Trust with Asian Characteristics

Interpersonal and Institutional

  • Takashi Inoguchi
  • Yasuharu Tokuda

Part of the Trust book series (TRUST, volume 1)

Table of contents

  1. Front Matter
    Pages i-xii
  2. Takashi Inoguchi
    Pages 1-10
  3. Interpersonal Trust

    1. Front Matter
      Pages 11-11
    2. Takashi Inoguchi
      Pages 13-28
    3. Takashi Inoguchi, Satoru Mikami, Seiji Fujii
      Pages 29-46
    4. Yasuharu Tokuda, Takashi Inoguchi
      Pages 89-102
    5. Yasuharu Tokuda, Masamine Jimba, Haruo Yanai, Seiji Fujii, Takashi Inoguchi
      Pages 103-122
    6. Yasuharu Tokuda, Seiji Fujii, Takashi Inoguchi
      Pages 123-139
  4. Institutional Trust

    1. Front Matter
      Pages 141-141
    2. Takashi Inoguchi
      Pages 143-167
    3. Yasuharu Tokuda, Sachiko Ohde, Osamu Takahashi, Shigeaki Hinohara, Tsuguya Fukui, Takashi Inoguchi et al.
      Pages 177-190
  5. Takashi Inoguchi, Yasuharu Tokuda
    Pages E1-E1
  6. Back Matter
    Pages 209-210

About this book


This volume, edited by a political scientist and a practicing medical doctor, is organized into two parts: interpersonal and institutional trust. To gauge trust both interpersonal and institutional in 29 Asian societies, the AsiaBarometer survey, the best—and only—available such data source in the world was used. The survey, focusing on the quality of life in Asia, was carried out in the 2000s in 29 Asian societies (in East, Southeast, South, and Central Asia), and in the United States, Australia, and Russia for comparative analysis.
Trust is a key intermediate variable linking an individual and a broader society. Yet systematically and scientifically assembled data have tended to be narrowly focused on Western societies. In the 2000s non-Western data on the quality of life have steadily increased. The AsiaBarometer survey, however, is the instrument that best examines the quality of life in a large number of Asian societies with nationwide random sampling and face-to-face interviewing, with the number of samples ranging from 1,000 to 3,000.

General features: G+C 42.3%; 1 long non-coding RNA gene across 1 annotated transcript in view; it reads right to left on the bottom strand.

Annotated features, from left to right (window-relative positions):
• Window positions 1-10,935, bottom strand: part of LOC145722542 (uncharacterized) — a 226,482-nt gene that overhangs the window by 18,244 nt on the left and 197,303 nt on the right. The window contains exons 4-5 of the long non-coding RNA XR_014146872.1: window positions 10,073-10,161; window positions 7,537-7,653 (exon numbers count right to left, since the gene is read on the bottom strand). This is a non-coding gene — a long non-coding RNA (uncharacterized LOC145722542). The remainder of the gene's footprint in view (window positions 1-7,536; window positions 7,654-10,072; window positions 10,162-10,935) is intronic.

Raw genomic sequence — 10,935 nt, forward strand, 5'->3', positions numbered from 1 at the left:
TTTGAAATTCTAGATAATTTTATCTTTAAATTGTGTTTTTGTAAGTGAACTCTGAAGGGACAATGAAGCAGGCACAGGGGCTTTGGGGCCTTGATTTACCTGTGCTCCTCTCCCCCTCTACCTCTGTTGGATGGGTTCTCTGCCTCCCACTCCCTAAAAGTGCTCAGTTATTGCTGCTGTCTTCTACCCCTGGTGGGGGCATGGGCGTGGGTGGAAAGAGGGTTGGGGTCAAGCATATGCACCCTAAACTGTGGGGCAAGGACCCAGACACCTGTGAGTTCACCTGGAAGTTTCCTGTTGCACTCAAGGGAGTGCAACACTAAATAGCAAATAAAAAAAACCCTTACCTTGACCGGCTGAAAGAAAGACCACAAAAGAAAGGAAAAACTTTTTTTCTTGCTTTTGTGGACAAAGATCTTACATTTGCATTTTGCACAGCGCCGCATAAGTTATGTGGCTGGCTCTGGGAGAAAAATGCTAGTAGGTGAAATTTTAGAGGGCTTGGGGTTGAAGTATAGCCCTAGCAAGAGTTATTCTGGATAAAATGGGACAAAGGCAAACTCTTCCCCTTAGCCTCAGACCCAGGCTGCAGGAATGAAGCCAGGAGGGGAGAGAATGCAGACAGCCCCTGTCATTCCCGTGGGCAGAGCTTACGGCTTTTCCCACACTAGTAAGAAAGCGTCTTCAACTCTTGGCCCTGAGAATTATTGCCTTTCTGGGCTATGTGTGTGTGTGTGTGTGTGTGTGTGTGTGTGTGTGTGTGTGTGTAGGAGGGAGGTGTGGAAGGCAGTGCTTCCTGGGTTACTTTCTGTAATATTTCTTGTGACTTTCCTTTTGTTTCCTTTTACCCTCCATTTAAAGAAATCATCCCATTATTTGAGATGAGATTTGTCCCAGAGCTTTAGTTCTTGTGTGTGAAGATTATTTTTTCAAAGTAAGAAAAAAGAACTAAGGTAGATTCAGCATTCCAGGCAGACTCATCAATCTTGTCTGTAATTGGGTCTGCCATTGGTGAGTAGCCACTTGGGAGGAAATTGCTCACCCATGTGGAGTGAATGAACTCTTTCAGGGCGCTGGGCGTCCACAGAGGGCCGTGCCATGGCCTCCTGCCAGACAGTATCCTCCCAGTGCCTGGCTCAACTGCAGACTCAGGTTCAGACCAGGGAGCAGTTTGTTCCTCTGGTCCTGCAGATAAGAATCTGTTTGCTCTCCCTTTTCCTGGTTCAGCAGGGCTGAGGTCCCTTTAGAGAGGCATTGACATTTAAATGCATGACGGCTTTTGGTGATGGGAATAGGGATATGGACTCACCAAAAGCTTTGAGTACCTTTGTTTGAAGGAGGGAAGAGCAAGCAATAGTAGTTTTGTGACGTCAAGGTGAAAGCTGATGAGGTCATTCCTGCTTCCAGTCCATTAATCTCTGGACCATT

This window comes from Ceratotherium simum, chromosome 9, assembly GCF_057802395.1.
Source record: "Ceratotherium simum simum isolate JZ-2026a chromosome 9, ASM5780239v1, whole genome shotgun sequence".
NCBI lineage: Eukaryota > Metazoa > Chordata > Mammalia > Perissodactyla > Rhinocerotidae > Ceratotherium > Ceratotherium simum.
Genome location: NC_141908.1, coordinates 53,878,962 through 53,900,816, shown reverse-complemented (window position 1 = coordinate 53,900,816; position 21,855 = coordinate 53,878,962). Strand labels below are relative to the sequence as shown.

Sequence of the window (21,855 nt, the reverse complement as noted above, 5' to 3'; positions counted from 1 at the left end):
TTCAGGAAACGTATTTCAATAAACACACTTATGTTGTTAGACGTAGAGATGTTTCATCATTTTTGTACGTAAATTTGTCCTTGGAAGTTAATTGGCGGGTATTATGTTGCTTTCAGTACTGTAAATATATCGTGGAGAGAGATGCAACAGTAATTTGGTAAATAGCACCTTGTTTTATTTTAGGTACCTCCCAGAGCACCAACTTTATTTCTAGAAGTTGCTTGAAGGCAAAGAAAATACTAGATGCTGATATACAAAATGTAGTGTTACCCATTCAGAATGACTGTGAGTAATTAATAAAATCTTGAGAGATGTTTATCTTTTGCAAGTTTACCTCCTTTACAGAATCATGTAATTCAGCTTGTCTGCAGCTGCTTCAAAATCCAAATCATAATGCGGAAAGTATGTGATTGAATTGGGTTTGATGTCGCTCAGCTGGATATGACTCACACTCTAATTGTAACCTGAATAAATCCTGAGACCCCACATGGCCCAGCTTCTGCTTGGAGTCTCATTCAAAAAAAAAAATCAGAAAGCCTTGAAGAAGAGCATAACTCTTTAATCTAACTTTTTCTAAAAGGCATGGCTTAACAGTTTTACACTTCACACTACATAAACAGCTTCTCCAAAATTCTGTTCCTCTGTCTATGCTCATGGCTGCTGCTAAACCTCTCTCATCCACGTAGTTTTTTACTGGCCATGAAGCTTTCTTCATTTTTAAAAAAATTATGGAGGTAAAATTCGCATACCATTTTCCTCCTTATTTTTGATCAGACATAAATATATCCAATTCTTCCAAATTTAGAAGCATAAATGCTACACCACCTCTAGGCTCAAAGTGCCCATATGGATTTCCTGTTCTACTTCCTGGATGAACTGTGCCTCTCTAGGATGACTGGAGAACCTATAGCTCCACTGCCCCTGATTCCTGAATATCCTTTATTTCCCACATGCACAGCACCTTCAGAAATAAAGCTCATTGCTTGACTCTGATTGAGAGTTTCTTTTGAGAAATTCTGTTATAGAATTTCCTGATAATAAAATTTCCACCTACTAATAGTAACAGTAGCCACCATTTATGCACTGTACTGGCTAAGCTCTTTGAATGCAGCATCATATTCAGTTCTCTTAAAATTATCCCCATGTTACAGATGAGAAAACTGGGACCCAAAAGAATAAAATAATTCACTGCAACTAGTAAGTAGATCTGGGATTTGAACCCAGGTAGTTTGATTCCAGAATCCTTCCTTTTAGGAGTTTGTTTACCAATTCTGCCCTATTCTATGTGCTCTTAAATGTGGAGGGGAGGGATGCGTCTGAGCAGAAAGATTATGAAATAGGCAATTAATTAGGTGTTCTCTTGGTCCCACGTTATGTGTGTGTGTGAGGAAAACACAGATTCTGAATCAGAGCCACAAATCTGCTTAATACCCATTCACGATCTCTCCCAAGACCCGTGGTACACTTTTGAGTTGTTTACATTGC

In gauging interpersonal trust, the question, "Generally, do you think people can be trusted, or do you think that you can't be too careful in dealing with people (i.e., that it pays to be wary of people)?" is asked along with additional questions. In measuring institutional trust, the question is asked: "How much confidence do you place in the following institutions?" (Listed are the central government, the courts, the military, the police, political parties, the parliament, mass media, business companies, medical hospitals, and other institutions.) In examining interpersonal and institutional trust Asia-wide, special attention is paid to historical and geo-cultural backgrounds of the societies being surveyed. Examination of the link between trust of mass media and individual health and between trust in medical care and individual health focuses on Japan.
Among the 12 chapters, 9 are reprints of journal articles published in the 2000s, and the introduction and 2 other chapters were written especially for this book to reflect the latest progress in the field. This work provides a rich source to be consulted by a wide range of readers interested in comparative politics, quality of life, and Asia in general.


trust interpersonal trust institutional trust AsiaBarometer Survey quality of life

Editors and affiliations

  • Takashi Inoguchi
    • 1
  • Yasuharu Tokuda
    • 2
  1. 1.J.F. Oberlin UniversityTokyoJapan
  2. 2.Okinawa Muribushi Project for Teaching HospitalsOkinawaJapan

Bibliographic information

  • DOI
  • Copyright Information Springer Science+Business Media Singapore 2017
  • Publisher Name Springer, Singapore
  • eBook Packages Social Sciences
  • Print ISBN 978-981-10-2304-0
  • Online ISBN 978-981-10-2305-7
  • Series Print ISSN 2509-7679
  • Series Online ISSN 2509-7903
  • Buy this book on publisher's site
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